*Updated December 5th, 2022
The Broadband Data Collection and the FCC Fabric are new processes and concepts in the broadband industry. Common questions we’re hearing are:
- What is the FCC Broadband Serviceable Location Fabric?
- What is a Broadband Serviceable Location?
- What can I use the FCC Fabric data for?
- Why are my customer locations (addresses) not in the FCC Fabric?
Listed below are answers to these common questions.
1) What is the FCC Broadband Serviceable Location Fabric?
The FCC Broadband Serviceable Location Fabric is “a common dataset of all residential and business locations (or structures) in the U.S. where fixed broadband internet access service can be installed. These locations make up the points that will appear on the National Broadband Map.” Each point represents a Broadband Serviceable Location, as determined by the Commission. The link to the FCC’s Fabric definition can be found here (page 2).
2) What is a Broadband Serviceable Location?
A Broadband Serviceable Location (BSL) is a residential or business location where fixed broadband internet access service can be installed, as defined by the Commission.
- A residential BSL is a residential structure, including structures that are (or contain) housing units or group quarters (as those terms are defined by the United States Census Bureau).
- A business BSL includes “all non-residential (business, government, non-profit, etc.) structures that are on the property without residential locations and that would expect to demand Internet access service.”
- The Broadband Serviceable Locations in the Fabric will “reflect each location as a single point defined by a set of geographic coordinates that fall within the footprint of a building.”
- BSLs are NOT units or addresses. They are structures needing services. (Ex: A multi-dwelling unit such as an apartment building may have multiple addresses, however, the building structure is the BSL and will have the main address for that location.)
3) What can I use the FCC Fabric data for?
Eligible entities must sign a license agreement with CostQuest Associates in order to access and use the FCC Fabric data. Depending on the classification of the user, the FCC Fabric can be used in a variety of ways. These classifications are whether the user is an ISP, a Government Entity, or other interested parties. ISPs are permitted to use the FCC Fabric as follows:
- The data can be used to support their BDC findings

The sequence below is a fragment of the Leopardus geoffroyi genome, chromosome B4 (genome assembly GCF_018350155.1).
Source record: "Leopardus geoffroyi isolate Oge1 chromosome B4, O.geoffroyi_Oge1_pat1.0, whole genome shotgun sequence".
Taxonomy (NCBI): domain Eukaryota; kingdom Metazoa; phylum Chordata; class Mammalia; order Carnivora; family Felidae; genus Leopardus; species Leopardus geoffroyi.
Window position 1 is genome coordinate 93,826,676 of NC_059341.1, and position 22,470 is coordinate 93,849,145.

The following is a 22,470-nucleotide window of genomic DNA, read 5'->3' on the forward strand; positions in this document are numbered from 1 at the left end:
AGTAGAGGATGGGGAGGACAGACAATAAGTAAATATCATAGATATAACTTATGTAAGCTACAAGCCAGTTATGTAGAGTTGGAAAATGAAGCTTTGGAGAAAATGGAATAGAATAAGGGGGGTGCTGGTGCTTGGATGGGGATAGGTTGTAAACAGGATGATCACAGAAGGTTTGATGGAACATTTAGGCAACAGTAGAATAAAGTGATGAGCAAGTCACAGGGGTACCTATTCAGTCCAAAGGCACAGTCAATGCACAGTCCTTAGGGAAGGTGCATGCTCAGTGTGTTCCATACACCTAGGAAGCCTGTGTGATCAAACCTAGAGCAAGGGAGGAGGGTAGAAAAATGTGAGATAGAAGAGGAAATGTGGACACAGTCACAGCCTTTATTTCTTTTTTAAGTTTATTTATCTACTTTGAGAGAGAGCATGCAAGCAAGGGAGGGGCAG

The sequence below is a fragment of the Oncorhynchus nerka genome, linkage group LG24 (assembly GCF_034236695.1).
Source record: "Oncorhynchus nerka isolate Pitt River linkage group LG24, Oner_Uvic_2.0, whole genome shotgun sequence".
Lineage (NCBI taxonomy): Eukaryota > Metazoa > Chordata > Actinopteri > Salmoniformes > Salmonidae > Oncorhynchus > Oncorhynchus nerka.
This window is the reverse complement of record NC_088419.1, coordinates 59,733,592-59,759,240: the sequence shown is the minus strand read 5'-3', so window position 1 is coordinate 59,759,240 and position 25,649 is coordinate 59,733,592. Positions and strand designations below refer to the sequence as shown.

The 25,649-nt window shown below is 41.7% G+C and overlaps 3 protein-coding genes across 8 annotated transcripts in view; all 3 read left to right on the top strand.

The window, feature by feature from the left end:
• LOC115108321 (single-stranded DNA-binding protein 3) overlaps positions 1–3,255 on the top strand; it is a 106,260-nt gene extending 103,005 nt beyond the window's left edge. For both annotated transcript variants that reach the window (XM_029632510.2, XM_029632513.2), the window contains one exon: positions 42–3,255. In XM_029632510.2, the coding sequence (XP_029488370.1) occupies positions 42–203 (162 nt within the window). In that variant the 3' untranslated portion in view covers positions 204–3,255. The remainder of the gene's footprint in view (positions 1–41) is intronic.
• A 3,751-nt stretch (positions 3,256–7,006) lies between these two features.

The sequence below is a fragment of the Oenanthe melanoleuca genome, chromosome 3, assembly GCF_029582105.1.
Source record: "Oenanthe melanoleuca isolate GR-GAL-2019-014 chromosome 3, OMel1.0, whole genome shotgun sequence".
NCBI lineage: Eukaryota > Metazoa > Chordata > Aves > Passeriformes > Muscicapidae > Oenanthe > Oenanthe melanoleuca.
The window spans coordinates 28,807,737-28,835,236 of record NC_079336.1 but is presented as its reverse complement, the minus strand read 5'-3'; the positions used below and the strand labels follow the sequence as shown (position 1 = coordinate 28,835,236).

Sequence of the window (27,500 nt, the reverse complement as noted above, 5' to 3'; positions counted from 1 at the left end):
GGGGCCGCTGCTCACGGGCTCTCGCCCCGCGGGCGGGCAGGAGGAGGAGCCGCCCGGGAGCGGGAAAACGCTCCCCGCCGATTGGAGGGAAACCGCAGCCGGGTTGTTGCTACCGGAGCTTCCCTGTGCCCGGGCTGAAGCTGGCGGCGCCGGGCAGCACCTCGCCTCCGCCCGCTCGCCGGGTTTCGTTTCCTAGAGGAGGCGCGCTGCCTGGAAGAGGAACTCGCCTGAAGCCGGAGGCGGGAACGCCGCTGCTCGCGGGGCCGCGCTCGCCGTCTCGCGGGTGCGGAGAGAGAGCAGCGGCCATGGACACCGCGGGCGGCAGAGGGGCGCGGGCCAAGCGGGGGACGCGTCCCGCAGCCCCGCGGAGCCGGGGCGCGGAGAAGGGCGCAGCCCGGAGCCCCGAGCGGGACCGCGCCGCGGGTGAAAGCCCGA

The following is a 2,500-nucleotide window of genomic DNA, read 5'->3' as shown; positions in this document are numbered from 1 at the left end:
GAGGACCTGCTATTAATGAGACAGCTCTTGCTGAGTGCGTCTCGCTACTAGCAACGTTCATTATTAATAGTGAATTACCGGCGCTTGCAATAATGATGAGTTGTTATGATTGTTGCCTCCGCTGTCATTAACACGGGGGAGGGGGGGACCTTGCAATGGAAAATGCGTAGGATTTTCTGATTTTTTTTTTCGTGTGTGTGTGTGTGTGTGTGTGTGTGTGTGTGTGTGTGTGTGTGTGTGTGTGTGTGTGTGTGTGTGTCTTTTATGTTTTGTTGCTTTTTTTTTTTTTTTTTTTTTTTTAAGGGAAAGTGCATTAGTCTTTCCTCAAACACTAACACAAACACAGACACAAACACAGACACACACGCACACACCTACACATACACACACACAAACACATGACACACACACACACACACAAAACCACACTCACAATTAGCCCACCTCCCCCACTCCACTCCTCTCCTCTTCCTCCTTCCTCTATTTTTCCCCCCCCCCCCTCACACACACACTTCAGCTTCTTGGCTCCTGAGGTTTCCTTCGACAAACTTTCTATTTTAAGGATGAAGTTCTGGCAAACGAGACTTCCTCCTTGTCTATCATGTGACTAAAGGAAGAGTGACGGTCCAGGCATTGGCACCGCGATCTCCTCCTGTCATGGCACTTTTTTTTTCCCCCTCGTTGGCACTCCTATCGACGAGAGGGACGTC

- ISPs must sign an End User Licensing Agreement
- No commercial use of the data is permitted to ISPs
Designated government entities have the freedom to use the FCC Fabric as follows once they sign an End User License Agreement with CostQuest:
- The data can be used to support the BDC process and challenges
- Designated entities can use the FCC Fabric for State Broadband Mapping
- The classification of a “designated entity” must be made by the FCC
- No commercial use outside of State Broadband Mapping, BDC process, and challenges
Any user who does not fall under the classification of ISP or Designated Government Entity can use and obtain the FCC Fabric as follows:
- Interested parties have the option to request access to the Fabric via the FCC themselves.
- The Fabric may ONLY be used for BDC purposes and challenge processes.
- Any party who falls under this classification is NOT permitted to use the FCC Fabric for commercial use.
Other uses of the FCC Fabric data require additional data usage rights permitted in a separate licensing agreement.
Below are examples of prohibited uses of Fabric data for ISPs and other parties:
- Cannot use to prepare for the BEAD program, grant proposals, or other funding programs initiatives
- Cannot use for Broadband Mapping
- Cannot use for Opportunity Analysis
- Cannot use for Network Planning or Design
- Cannot use for Marketing purposes, such as sending mailers to addresses or identifying new customers to target marketing efforts towards
- Cannot use for any other purposes outside of the Broadband Data Collection
4) Why are my customer locations (addresses) not in the FCC Location Fabric?
There is a multitude of reasons why a customer’s address is not identified or has difficulty matching with a location in the Fabric. Here are a couple of examples of why this is:
- The Address may not be an exact match to the standardized addresses in the FCC Location Fabric. A georeferencing solution may be required to match the address to the correct Fabric location. CostQuest can help with this.
- The address of a location may not meet the FCC’s requirements of a Broadband Serviceable Location, therefore is not represented in the Fabric. Submitting polygons of service into the Broadband Data Collection will help mitigate this issue to help represent areas where a provider can and could service.
- The customer address is a new building structure, therefore is not yet represented in the Fabric. Please submit this location in the BDC Challenge Process as a possible Broadband Serviceable Location.
For further clarification, submit your questions to the Broadband Data Collection Help Center or email Fabric Support
Read the FCC Fabric FAQ to see more answers to frequently asked questions
The Federal Communications Commission (FCC) is not responsible for the information or views in this communication and is not responsible for the accuracy, completeness, or timeliness of such information or views.